Whether the truth about what part police played in encouraging the biker brawl in the parking lot of the Waco Twin Peaks restaurant will ever be known or not now depends on the wisdom or foolishness, the cynicism or idealism and the intelligence or stupidity of an elected Dallas judge named Jim Jordan.
Jordan is the distinguished looking fellow in the photo above. He was previously, briefly famous for allowing the Boston Red Sox to buy the Liverpool Football Club over the objections of a Dallas gazillionaire who also hoped to own a professional soccer team in an exotic foreign land called England. Like so many American politicians, Jordan’s passions include being photographed next to an American flag.
What Is Truth
For the last month, various parties involved in the lawsuit against the Waco Twin Peaks franchise have been arguing that the Waco Police Department and the Texas Department of Public Safety should be compelled to produce law enforcement records pertinent to the incident; including records that would reveal the police “intelligence” that prompted cops to quarantine the parking lot and install video cameras to memorialize what might happen. The parties trying to get access to the police records include the Twin Peaks and the estates of Jesus Delgado Rodriguez and Matthew Mark Smith who were both killed that day.
According to Waco Police documents, police expected a confrontation between about 55 Cossacks and members of a Bandidos support club named Los Caballeros at the Twin Peaks a full month before the deadly brawl. An official account of that night states: “…on this night, the McLennan County Sheriffs Office had a large force here with jail vans, game wardens, constables, and the Sheriff himself. No conflicts happened this night.”
After the tragedy, Waco police “gang intelligence officer” Jeff Rogers, who was Waco’s “detective of the year” in 2014, wrote: “We thought there was potential for possibly fights, but nothing like what took place…. In my mind I expected some tension, some arguing, pushing and shoving, fights, I didn’t expect that.”
So far, the police have refused to tell the truth about what they knew, when they knew it and what they did. They are represented by a shyster named Charles D. Olson, who is the same blowhard who represents a defendant named Abel Reyna in the various, federal, false arrests lawsuits that are now on hiatus in a federal court in Austin. Federal District Judge Sam Sparks decided a week ago to stay further proceedings on those lawsuits until Reyna, the McLennan County District Attorney, gets around to trying the more than 150 defendants he had arrested for criminally conspiring to eat brunch at the Twin Peaks on the day of the brawl.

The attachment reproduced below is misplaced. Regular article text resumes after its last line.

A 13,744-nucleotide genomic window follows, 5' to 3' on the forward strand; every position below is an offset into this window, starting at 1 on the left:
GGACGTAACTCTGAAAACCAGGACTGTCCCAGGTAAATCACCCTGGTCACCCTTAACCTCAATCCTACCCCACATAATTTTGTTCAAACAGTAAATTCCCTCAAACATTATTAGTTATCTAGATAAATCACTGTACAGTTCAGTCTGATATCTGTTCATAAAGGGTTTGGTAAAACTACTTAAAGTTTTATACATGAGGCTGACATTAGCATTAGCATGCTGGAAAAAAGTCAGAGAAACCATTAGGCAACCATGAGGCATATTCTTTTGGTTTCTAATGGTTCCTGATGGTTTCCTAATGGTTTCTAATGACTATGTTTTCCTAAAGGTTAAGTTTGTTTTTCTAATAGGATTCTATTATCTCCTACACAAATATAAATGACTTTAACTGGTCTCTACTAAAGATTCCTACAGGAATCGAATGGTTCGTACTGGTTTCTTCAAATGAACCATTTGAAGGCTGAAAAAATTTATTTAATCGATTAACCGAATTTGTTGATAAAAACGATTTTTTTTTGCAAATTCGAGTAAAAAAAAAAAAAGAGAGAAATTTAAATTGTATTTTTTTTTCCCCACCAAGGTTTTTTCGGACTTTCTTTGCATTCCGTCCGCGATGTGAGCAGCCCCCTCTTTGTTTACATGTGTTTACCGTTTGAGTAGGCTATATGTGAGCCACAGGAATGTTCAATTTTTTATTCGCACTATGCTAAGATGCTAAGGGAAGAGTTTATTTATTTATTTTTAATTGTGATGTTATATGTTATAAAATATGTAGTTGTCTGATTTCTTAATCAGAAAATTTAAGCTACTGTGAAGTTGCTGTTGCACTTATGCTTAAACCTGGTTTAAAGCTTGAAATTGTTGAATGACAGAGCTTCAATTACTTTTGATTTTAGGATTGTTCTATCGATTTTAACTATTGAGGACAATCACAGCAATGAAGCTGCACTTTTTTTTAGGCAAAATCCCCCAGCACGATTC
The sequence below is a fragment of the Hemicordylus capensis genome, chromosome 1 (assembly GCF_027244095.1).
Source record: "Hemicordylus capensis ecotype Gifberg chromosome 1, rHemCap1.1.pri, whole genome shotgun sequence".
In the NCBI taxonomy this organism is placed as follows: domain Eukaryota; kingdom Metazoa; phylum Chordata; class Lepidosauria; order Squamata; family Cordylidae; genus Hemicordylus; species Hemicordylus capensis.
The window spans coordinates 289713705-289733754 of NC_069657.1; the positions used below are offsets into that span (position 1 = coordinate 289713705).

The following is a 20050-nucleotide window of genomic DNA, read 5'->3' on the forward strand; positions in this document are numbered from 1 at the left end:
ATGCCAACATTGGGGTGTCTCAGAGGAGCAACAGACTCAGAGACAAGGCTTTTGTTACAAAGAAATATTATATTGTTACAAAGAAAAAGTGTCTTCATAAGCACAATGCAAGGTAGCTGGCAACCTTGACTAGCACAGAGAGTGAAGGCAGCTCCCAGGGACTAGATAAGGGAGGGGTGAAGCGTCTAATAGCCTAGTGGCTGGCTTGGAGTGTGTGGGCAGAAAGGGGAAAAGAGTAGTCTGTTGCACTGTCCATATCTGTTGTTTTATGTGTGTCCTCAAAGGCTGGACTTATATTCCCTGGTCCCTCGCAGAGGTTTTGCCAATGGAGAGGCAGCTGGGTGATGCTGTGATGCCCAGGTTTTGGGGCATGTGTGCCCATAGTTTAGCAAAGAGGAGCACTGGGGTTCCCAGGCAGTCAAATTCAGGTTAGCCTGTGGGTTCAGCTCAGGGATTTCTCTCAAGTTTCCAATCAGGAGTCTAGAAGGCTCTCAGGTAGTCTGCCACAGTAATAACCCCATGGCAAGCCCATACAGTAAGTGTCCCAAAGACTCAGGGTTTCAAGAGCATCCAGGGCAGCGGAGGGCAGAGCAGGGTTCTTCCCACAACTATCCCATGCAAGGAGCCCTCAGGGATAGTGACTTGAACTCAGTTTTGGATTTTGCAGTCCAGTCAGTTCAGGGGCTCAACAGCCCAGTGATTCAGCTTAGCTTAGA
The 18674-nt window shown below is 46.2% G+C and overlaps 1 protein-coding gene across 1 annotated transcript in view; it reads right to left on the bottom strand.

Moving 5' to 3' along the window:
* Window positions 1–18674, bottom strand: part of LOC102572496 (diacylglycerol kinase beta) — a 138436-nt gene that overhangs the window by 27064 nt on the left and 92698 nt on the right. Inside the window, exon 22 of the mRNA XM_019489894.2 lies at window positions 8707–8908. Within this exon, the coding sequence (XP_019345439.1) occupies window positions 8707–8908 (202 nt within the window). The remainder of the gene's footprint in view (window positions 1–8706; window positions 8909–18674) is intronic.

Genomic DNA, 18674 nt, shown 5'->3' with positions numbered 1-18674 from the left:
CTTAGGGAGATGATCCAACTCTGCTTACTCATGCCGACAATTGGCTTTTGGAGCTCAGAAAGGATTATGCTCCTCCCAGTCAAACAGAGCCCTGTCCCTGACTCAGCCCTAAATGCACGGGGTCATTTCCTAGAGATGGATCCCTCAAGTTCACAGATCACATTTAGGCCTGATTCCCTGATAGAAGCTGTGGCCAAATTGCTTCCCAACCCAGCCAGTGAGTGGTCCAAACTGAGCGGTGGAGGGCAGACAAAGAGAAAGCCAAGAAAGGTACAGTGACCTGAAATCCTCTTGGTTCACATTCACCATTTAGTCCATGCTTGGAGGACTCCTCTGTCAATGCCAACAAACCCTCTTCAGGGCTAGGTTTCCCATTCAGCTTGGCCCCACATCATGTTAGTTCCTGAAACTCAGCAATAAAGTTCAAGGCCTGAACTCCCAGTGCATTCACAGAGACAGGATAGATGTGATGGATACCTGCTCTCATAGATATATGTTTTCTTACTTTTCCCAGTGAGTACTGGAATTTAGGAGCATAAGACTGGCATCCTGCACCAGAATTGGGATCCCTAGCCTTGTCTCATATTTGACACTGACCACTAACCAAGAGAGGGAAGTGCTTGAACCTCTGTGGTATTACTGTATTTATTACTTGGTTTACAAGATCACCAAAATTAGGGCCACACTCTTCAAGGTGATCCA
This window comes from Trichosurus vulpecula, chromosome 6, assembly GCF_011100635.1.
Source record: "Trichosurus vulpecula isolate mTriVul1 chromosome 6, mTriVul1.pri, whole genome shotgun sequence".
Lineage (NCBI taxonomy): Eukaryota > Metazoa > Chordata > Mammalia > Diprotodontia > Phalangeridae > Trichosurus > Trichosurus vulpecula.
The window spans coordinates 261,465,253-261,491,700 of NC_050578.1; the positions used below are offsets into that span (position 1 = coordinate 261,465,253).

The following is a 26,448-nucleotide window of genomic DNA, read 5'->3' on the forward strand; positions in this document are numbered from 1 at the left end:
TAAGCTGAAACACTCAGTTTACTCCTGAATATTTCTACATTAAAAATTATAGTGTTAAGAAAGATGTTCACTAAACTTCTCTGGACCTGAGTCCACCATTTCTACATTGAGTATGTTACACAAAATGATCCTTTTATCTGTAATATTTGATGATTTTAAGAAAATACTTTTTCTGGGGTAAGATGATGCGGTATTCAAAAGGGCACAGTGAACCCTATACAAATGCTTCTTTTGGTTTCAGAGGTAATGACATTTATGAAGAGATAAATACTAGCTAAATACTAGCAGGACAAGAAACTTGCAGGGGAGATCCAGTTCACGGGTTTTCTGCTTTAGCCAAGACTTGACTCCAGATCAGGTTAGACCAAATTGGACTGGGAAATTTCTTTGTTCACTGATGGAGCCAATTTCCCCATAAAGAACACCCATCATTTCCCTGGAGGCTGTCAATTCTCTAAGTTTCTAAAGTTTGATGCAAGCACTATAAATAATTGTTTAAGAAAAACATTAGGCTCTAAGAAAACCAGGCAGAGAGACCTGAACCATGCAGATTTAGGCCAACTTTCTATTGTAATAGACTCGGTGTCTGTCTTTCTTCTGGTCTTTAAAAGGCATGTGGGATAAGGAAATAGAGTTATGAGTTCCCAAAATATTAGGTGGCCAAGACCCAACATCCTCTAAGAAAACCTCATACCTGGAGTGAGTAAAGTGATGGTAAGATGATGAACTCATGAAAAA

The result of Sparks’ stay is to conceal the identity of “John Doe,” who is the state or federal agent or agency who instigated the confrontation at the Twin Peaks. Sparks, who is now a candidate for the hotly contested Stupid Texas Judge of the Year Award, fatuously told the complainants’ attorneys “Plaintiff’s counsel, at this point, should have had sufficient knowledge to determine who to sue.”
Yes, judge. Good judge. That’s exactly right. Here’s a pig’s ear to gnaw on. Except, the reason why they don’t know who to sue is because Waco and the Texas Department of Public Safety have been lying to everybody and stonewalling everybody for the last 475 days as if nine deaths and 175 ruined lives was just another, everyday rape at Baylor Baptist University.
$500 An Hour Lawyer
Late last month, in a motion asking that Judge Jordan put his stamp of approval on the continued, official omerta, Olson argued that the law “does not require a court to compel discovery of law enforcement records if a showing of relevance and specific need is made; rather it provides that the court may do so. The language of (the law) itself shows that the Legislature left the decision to the discretion of the courts, but only if the party seeking the discovery first shows relevance and specific need.”
“Disregarding the word ‘may,’ and asserting that all one has to do to overcome the privilege is show relevance and special need, would be contrary to the language of the statute.”
“Therefore, a proper reading of the statute is that the party seeking discovery must show relevance and specific need before a court even has to exercise its discretion (mandatory part of the determination); and if a showing of relevance and specific need is made, the court then decides whether to compel production (discretionary part of the determination).”
Of course, it is possible that Olson just has a very odd sense of humor. Maybe he is channeling Bill Clinton. But beyond this potential hilarity, it might be less absurdly argued that it is impossible for the parties in this lawsuit to prove what Waco is hiding without opening the big box Waco likes to hide stuff in first.
Olsen laughs that off with: “Apparently Peaktastic’s (the Twin Peaks) position is that, in an ongoing complex criminal case involving well over 150 suspects, reams of information, and sensitive information; all it has to do is request essentially everything, as to every: suspect; witness; officer; item of evidence; item of communication; item of intelligence; investigatory product; etc., and the burden shifts to WPD to comb through everything, and identify as to each and practically every specific item in the whole case why the law enforcement privilege is applicable. That is illogical and unreasonable.”
Of course. All those reams of information. All that investigatory product. It would be illogical and unreasonable to search through all of that. Because the best place to hide a leaf is in a forest. And, it is almost autumn in America.